Well, David B., to put it simply, Lutherans and Presbyterians are considered Christians.
Christianity is a faith based on the teachings of Jesus Christ, and the most orthodox/conservative (I'm not talking about Orthodox Churches) believe the following:
1) Jesus Christ was God and man simultaneously.
2) You must believe in Jesus Christ as your Lord and Savior to go to heaven.
3) The Bible is the infallable word of God.
Everything else aside from those three things is up for debate (and the most liberal of Protestant denominations would even argue about the validity of those three.) I'll give you a short history of how things came about:
The original Christian church became what we know as the Roman Catholic Church. Early on in Christian history, when Christianity became the state religion of the Roman Empire under Constantine, (I'm not sure at what time) there was the first Great Schism in the church which created the (mostly geographical) separation between the Roman Catholic and the eastern Orthodox churches. While Roman Catholicism dominated western Europe, Orthodoxy dominated far-eastern Europe and Asia Minor.
Later on, at about the same time as the Renaissance in arts, the Reformation began. Reformers were called "Protestants" because they were protesting against excesses in the Roman Catholic Church such as the sale of indulgences. Martin Luther was perhaps the most vociferous of the Protestants, and those who followed him out of the Roman Catholic Church were called "Lutherans." Even today in Germany you will still find that northern Germany is heavily Lutheran while southern Germany is generally Roman Catholic.
Another Protestant was John Calvin, and those who followed him were "Calvinists." The Calvinists in Scotland called their church the "Presbyterian" and adopted a statement of beliefs called the "Westminster Confession."
Other Protestant groups include the Dutch Reformed Church (Calvinist), the Methodists (lead from the Anglican Church by John Wesley), the Baptists and pentacostal churches.
In the U.S., the Anglican Church is called "Episcopal." Anglicans are also known as The Church of England -- which was formed when King Henry VIII decided he wanted another divorce and the Archbishop of Canterbury wouldn't grant it. King Henry VIII declared that England would no longer be Roman Catholic and installed his own Archbishop of Canterbury, which is why that is still today the highest leader of The Church of England. Some Protestants do not consider Anglicans/Episcopalians to be true Protestants due to the lack of Reform theology incorporated into Anglican traditions.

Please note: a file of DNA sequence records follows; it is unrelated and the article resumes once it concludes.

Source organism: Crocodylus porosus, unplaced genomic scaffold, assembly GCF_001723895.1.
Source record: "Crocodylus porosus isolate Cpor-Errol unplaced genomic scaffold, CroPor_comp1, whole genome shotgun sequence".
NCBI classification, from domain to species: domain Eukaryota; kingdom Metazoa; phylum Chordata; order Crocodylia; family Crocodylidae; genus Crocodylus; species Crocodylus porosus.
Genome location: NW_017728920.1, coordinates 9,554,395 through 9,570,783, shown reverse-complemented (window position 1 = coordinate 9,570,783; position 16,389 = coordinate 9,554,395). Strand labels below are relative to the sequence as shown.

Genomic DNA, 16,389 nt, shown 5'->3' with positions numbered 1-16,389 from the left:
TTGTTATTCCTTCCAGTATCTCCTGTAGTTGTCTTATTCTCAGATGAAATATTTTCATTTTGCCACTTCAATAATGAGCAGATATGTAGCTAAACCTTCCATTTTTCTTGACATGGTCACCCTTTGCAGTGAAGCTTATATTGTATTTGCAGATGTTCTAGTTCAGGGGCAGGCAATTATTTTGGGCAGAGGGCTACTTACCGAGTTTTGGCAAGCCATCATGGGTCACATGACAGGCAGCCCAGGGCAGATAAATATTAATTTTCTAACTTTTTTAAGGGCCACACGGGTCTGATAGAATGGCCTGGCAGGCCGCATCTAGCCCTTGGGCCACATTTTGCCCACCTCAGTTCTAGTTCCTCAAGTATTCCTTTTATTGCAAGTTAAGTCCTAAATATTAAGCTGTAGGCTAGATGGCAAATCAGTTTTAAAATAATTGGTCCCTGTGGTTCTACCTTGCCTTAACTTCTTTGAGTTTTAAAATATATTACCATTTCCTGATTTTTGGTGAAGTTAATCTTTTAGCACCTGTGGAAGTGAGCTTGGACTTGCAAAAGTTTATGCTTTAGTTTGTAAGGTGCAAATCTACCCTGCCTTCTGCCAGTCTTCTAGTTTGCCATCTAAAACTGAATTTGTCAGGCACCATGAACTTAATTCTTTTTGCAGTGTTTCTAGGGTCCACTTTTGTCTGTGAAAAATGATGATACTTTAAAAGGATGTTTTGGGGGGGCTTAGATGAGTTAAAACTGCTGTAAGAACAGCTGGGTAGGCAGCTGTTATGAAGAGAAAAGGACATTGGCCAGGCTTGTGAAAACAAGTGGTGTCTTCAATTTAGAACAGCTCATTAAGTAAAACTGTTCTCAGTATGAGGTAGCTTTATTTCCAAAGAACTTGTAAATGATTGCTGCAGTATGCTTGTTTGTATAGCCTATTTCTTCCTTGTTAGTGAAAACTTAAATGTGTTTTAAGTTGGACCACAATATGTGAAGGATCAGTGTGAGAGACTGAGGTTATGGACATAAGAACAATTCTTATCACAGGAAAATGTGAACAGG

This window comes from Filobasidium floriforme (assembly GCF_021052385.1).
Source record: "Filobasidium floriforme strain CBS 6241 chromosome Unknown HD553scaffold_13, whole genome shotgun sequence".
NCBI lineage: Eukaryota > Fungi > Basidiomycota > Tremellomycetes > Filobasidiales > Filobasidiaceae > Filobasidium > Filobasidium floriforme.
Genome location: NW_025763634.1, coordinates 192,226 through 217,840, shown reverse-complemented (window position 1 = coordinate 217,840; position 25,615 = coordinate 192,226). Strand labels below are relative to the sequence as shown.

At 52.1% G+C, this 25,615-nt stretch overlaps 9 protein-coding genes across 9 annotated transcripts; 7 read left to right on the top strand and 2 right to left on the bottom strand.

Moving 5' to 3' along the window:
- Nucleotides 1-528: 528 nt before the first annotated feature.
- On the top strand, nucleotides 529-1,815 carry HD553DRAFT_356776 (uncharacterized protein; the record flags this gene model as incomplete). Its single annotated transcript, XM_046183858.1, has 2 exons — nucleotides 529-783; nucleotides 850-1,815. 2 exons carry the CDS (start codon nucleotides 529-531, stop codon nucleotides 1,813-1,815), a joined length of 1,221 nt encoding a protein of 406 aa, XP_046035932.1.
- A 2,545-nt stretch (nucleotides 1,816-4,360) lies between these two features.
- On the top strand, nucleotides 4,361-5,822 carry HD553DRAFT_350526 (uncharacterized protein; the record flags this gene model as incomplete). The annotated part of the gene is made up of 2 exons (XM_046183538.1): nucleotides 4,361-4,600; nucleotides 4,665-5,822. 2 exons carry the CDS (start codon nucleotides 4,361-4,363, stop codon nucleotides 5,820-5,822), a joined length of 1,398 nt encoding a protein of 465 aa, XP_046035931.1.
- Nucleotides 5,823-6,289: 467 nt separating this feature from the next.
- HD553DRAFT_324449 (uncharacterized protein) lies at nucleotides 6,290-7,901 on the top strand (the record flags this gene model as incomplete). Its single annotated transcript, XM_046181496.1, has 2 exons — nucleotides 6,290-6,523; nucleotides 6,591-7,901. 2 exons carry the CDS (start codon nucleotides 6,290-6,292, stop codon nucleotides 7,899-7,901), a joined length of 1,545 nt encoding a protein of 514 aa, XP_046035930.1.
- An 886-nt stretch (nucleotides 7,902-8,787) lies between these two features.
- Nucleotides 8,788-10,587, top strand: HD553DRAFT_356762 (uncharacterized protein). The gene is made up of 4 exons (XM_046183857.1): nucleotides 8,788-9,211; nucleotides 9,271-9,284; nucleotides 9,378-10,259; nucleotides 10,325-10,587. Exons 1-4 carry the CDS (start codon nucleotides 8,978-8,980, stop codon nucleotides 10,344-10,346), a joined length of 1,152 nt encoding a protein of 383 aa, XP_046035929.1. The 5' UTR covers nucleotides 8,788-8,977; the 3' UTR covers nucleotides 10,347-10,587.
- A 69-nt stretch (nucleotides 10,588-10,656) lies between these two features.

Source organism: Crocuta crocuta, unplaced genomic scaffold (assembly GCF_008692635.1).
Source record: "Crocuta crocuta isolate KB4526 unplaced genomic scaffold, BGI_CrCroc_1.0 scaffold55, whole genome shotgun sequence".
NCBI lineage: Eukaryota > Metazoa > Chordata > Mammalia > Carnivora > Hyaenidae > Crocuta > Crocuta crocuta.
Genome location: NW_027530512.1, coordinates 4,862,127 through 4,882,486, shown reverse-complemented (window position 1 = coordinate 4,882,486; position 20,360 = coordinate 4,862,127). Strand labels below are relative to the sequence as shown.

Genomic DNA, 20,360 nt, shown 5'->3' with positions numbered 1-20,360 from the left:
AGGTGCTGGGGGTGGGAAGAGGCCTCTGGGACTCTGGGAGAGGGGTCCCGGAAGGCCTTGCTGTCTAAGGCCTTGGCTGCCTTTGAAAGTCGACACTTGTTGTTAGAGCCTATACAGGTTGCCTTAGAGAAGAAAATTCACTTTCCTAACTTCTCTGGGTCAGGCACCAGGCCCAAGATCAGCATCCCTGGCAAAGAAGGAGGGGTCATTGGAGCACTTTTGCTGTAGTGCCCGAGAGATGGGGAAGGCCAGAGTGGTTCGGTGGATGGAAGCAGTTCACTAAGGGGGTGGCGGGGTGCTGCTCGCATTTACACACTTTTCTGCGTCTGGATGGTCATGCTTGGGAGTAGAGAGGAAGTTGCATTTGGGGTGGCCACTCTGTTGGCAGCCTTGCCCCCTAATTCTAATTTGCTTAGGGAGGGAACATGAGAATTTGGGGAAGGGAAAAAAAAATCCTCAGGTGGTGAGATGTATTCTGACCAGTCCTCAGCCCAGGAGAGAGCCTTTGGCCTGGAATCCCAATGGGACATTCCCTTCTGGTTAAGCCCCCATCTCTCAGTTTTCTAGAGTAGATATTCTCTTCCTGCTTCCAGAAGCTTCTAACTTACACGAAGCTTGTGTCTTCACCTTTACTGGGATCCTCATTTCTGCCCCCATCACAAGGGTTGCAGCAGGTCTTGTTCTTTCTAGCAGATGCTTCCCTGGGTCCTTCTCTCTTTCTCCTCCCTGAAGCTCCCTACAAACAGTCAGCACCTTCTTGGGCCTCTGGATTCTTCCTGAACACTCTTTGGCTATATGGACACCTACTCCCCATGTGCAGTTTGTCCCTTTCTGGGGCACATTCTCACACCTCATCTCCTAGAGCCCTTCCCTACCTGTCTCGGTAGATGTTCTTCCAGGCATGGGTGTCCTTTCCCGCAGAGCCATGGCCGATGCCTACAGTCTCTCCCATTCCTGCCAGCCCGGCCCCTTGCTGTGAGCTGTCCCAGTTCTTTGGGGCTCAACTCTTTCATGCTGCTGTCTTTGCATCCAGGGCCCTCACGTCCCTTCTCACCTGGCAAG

So, in short, your Lutherans follow the teachings of Martin Luther and your Presbyterians follow the Westminster Confession. Protestants and Roman Catholics differ in theology based on the teachings of the Reformation, and the Orthodox Churches are very similar to the Roman Catholic Church except that they don't follow the Pope in Rome.
Part of the reason I know a lot about this is because I've been a member of several different churches! I was baptized as a Lutheran, was raised in a United Methodist church, and as a teenager my family then joined a Presbyterian church. Now I attend a pentacostal church affiliated with the Assemblies of God (when I can drag myself out of bed on Sunday morning!) I am a Christian and I believe the three points I laid out above. For me, personally, it isn't important what's on the door -- it's important that the people believe those three things, and that they love God enough that it shows in their every action.
If you want to e-mail me, my e-mail address is in my profile. Rather than that, go to your local library and look some of this stuff up, usng the terms in the descriptions above. Or I can also suggest a Protestant website that might be helpful (aside from its relatively conservative bias) -- http://www.gospelcom.net
which is one of my favorite reference sites.